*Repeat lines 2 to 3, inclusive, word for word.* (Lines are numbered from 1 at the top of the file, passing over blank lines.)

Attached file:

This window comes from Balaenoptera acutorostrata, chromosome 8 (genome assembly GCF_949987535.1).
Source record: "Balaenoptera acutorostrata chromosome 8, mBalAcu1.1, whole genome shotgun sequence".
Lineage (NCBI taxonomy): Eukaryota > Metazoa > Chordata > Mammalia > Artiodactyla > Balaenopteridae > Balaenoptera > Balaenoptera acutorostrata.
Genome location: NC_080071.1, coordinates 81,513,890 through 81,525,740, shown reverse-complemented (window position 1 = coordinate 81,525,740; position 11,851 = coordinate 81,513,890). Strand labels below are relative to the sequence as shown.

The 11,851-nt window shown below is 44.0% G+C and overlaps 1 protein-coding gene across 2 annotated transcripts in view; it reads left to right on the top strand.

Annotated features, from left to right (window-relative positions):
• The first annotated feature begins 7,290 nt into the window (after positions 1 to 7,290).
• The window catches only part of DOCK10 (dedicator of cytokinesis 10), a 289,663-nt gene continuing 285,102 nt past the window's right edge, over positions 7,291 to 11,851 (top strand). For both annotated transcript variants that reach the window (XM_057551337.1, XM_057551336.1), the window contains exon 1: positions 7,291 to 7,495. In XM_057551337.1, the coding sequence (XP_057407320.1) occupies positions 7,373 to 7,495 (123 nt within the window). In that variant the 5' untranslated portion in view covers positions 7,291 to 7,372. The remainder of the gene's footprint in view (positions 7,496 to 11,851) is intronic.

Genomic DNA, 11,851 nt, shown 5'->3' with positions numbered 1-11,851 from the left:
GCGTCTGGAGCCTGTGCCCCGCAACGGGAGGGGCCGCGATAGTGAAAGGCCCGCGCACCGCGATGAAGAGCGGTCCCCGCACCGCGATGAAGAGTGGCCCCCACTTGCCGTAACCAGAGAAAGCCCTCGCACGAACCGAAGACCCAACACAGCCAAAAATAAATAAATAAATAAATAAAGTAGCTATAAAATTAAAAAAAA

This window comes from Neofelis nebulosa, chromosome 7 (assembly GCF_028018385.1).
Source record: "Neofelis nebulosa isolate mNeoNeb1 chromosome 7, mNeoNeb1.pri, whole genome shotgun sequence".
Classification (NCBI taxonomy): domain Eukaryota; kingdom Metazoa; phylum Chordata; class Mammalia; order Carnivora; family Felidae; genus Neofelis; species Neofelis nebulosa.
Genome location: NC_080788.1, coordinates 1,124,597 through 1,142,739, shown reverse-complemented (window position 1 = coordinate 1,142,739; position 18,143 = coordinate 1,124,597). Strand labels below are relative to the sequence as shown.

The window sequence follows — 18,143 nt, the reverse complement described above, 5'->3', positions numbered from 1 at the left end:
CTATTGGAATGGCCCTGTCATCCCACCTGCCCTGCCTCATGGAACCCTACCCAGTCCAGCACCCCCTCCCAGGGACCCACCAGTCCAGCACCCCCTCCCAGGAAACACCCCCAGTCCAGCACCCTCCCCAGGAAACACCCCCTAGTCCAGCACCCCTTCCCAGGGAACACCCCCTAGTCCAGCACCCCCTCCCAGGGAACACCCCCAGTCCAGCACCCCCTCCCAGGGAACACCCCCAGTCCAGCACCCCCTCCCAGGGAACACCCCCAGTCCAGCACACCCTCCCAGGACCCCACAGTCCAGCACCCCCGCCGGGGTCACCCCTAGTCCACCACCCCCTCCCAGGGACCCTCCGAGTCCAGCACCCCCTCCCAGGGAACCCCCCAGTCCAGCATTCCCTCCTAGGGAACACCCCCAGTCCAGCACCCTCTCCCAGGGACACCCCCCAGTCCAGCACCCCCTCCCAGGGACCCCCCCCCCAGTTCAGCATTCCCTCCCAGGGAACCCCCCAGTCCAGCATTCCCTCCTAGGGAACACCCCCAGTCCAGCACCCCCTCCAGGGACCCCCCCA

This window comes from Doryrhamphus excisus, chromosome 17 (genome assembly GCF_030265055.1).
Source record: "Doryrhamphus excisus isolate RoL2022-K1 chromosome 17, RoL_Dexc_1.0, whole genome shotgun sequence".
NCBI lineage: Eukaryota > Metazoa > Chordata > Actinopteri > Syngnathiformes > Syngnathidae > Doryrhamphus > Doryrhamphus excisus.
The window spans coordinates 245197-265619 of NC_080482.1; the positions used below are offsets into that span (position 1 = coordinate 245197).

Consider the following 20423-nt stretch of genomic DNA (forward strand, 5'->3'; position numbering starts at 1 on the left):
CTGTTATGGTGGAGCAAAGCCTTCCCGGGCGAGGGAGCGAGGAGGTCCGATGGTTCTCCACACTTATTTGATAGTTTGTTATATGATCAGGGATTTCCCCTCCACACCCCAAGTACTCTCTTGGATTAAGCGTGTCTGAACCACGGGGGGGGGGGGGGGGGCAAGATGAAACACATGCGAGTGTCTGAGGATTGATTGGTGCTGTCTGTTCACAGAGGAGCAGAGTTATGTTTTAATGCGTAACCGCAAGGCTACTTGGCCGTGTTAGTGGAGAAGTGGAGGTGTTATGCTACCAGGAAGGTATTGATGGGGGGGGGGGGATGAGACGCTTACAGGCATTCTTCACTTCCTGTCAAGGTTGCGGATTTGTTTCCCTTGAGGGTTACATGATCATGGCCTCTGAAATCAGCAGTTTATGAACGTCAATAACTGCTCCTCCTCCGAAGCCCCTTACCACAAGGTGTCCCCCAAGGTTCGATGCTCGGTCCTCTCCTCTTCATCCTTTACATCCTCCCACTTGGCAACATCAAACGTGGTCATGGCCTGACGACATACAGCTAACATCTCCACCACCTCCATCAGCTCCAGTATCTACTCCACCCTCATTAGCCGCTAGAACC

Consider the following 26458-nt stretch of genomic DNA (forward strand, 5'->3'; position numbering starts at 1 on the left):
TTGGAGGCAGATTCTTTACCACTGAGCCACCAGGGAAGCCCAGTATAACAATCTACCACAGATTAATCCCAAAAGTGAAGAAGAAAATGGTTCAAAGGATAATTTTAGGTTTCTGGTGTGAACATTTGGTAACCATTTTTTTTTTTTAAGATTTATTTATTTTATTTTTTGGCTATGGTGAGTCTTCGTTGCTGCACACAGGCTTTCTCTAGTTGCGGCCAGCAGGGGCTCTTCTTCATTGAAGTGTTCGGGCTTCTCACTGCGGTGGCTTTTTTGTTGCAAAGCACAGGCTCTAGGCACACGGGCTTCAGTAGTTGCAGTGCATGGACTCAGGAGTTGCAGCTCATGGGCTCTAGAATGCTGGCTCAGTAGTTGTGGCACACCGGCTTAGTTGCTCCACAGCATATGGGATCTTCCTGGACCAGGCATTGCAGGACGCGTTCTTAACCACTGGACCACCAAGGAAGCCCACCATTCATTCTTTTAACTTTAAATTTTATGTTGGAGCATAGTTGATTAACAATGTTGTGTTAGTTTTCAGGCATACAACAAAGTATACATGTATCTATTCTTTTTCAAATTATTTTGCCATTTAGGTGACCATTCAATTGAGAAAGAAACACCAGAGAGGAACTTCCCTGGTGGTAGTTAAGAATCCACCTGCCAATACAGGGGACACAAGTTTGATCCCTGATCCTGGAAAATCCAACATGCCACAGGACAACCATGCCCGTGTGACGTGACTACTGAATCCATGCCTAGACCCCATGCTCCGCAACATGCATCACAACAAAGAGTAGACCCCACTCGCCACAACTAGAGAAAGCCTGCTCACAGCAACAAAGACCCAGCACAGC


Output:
Source record: "Balaenoptera acutorostrata chromosome 8, mBalAcu1.1, whole genome shotgun sequence".
Lineage (NCBI taxonomy): Eukaryota > Metazoa > Chordata > Mammalia > Artiodactyla > Balaenopteridae > Balaenoptera > Balaenoptera acutorostrata.